The Two-Way
3:35 pm
Tue January 10, 2012

Ga. Parents, NAACP Demand Teacher's Firing Over 'Slave' Math Problem

The debate over a math problem at a Georgia elementary school intensified today with parents protesting and the Georgia NAACP calling for the teacher who wrote the math problem to be fired.

At issue is a third-grade worksheet that included references to slaves filling baskets with cotton and this question: "If Frederick got two beatings per day, how many beatings did he get in one week? Two weeks?"

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It's All Politics
3:19 pm
Tue January 10, 2012

Door-To-Door In N.H., Mormon Youth Get 1 Question: 'Huntsman Or Romney'?

Former Utah Gov. Jon Huntsman makes his way through the media as he leaves a polling station in Manchester, N.H. on Jan. 10. He's one of the candidates two young Mormons are often asked about as they proselytize.
ADAM HUNGER Reuters /Landov

If campaigning for Republican presidential candidates in New Hampshire sounds like hard work, try going door-to-door before the primary — for Jesus. Ike Sriskandarajah of TurnStyleNews.com, a production of Youth Radio, spoke with two Mormon missionaries in Exeter, N.H., to hear how they ride the line between proselytizing and politics.

As Sriskandarajah reports on All Things Considered Tuesday, most canvassers wear candidates' buttons and carry campaign signs.

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Shots - Health Blog
3:10 pm
Tue January 10, 2012

To Understand Health Overhaul, Try A Comic Book

Kaiser Health News

Health care reform is no laughing matter, but MIT economist Jonathan Gruber's new comic book on the subject aims to communicate some pretty complicated policy details in a way that, if not exactly side-splitting, is at least engaging.

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The Two-Way
2:27 pm
Tue January 10, 2012

Israeli Bill Would Make It A Crime To Use Nazi Comparisons

In Israel, it might become a crime to use Nazi comparisons to criticize someone. As the AP puts it, a bill under consideration by parliament would "would impose penalties of up to six months in jail and a $25,000 fine for using the word 'Nazi' or Holocaust symbols for purposes other than teaching, documentation or research."

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Corey Flintoff is NPR's international correspondent based in Moscow. His journalism career has taken him to more than 50 countries, most recently to cover the civil war in Libya, the revolution in Egypt and the war in Afghanistan.

After joining NPR in 1990, Flintoff worked for many years as a newscaster during All Things Considered. In 2005, he became part of the NPR team covering the Iraq War, where he embedded with U.S. military units fighting insurgents and hunting roadside bombs.

All Tech Considered
2:05 pm
Tue January 10, 2012

Can Two Smartphone Also-Rans Rescue Each Other?

Nokia President and CEO Stephen Elop introduces the Lumia 900 smartphone during a CES news conference in Las Vegas.
Julie Jacobson AP

Originally published on Tue October 16, 2012 4:37 pm

Not too long ago Nokia was the largest tech company in Europe. Its market cap rivaled Microsoft's. It helped create the mobile phone industry as we know it. But the emergence of a new generation of smartphones — led by Apple's iPhone and Android-based offerings from Samsung, HTC and others — left Nokia behind.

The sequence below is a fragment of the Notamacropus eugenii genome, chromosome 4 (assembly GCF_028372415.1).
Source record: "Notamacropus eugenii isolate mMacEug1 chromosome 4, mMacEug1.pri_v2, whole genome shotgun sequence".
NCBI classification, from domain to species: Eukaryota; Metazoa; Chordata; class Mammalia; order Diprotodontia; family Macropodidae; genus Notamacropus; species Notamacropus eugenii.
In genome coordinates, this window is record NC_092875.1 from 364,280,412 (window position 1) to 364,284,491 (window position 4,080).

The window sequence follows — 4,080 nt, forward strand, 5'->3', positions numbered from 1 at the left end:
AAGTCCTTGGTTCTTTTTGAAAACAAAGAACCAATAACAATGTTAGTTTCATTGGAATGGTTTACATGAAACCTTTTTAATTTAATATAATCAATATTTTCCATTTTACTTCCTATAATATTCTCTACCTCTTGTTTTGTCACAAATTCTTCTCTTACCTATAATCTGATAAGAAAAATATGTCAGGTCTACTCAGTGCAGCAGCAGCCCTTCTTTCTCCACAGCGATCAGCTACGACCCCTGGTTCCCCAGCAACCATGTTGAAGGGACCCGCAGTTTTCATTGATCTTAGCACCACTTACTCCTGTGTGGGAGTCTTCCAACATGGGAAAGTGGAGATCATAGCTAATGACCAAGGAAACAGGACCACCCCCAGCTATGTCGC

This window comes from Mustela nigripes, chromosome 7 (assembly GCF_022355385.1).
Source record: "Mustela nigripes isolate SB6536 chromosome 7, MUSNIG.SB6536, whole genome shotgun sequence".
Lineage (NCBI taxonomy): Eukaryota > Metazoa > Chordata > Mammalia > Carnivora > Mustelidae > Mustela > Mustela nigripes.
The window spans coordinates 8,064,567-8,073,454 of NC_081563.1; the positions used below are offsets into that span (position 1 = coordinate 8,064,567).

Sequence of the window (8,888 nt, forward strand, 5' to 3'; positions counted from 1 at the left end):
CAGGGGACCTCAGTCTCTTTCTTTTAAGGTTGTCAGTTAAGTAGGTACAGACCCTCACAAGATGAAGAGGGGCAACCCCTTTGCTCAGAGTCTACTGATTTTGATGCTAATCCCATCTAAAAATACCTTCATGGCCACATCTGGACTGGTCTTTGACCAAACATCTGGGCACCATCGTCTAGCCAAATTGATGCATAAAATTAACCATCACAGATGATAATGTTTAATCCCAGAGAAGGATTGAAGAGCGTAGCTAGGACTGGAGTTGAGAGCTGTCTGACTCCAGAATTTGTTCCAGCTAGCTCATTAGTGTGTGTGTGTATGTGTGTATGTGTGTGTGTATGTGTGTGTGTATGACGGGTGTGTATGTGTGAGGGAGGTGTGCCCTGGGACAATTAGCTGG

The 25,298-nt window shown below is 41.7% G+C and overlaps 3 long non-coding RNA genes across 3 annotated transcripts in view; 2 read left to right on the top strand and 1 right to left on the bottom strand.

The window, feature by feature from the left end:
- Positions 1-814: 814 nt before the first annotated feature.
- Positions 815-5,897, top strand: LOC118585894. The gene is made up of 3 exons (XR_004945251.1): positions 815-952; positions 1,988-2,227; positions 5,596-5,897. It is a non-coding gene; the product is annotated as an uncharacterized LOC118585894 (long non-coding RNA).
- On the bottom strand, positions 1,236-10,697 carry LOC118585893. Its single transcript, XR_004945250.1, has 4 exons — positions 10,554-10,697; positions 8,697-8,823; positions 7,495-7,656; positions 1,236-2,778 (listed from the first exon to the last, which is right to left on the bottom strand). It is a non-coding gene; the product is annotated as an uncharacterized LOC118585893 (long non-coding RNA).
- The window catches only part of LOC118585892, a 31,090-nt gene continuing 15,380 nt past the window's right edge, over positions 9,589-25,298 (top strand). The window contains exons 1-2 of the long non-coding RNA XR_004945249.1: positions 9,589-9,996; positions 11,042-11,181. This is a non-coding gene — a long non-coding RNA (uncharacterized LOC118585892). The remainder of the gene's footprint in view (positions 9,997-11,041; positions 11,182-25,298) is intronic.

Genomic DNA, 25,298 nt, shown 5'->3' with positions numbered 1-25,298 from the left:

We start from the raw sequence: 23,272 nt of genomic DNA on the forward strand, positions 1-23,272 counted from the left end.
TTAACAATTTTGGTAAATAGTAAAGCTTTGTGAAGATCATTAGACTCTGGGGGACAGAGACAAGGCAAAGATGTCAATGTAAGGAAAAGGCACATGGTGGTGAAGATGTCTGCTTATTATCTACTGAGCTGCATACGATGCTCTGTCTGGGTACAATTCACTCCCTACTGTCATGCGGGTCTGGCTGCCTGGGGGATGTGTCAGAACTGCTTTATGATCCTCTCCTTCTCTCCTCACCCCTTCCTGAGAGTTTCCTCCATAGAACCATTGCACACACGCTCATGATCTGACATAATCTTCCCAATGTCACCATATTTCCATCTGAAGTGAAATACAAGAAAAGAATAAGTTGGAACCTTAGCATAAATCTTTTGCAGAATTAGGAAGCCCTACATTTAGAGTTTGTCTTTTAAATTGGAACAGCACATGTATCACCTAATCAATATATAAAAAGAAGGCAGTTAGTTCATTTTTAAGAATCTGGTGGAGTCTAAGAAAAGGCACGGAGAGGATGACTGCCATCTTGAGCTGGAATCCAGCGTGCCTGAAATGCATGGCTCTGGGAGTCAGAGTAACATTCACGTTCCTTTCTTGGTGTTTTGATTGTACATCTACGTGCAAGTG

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The Two-Way
2:01 pm
Tue January 10, 2012

Georgia Will Merge Eight Colleges To Save Money

Eight colleges in Georgia will now become four, the State Board of Regents announced today. The move wil affect about 36,000 students and was proposed in an effort to save money.

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Asia
2:01 pm
Tue January 10, 2012

In India, The Pressure Cooker Of College Admissions

Competition for admission to India's top school, Delhi University, is particularly fierce. Here students fill out forms at the Arts Faculty in New Delhi, India, on June 21.
Tsering Topgyal AP

Originally published on Wed January 11, 2012 10:41 am

This can be a harrowing time for high school seniors and their parents in the U.S. as they wait to hear from college admissions offices. But the pressure can be equally intense, if not more so in India, where the massive number of applicants and one make-or-break exam keeps students on edge.

Admission to Delhi University, one of India's most prestigious schools, is considered as tough, if not tougher than the process at many leading schools in the U.S.

"It's a very difficult game, given the numbers," says Dinesh Singh, the vice chancellor of Delhi University.

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Shots - Health Blog
1:56 pm
Tue January 10, 2012

Binge Drinking: Risky And Widespread

A man who has five drinks or more at one sitting is bingeing.
iStockphoto.com

Binge drinking in America looks to be an even bigger problem than we thought.

About 1 in 6 Americans, or 17 percent of the population, went on at least one drinking binge in a month last year, according to the latest figures from the Centers for Disease Control and Prevention. That works out to 38 million people.

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The Two-Way
12:59 pm
Tue January 10, 2012

Panel Says N.C. Should Pay $50K To Victims Of Forced Sterilization

The victims of a North Carolina program that forcibly sterilized thousands of people should receive $50,000 in compensation, a task force said Tuesday. The AP writes that this is first time, the state tries to make up for a eugenics program that ran from the 1930s until 1977.

Before any payments are made, however, the state Legislature must approve the panel's recommendation.

The AP reports:

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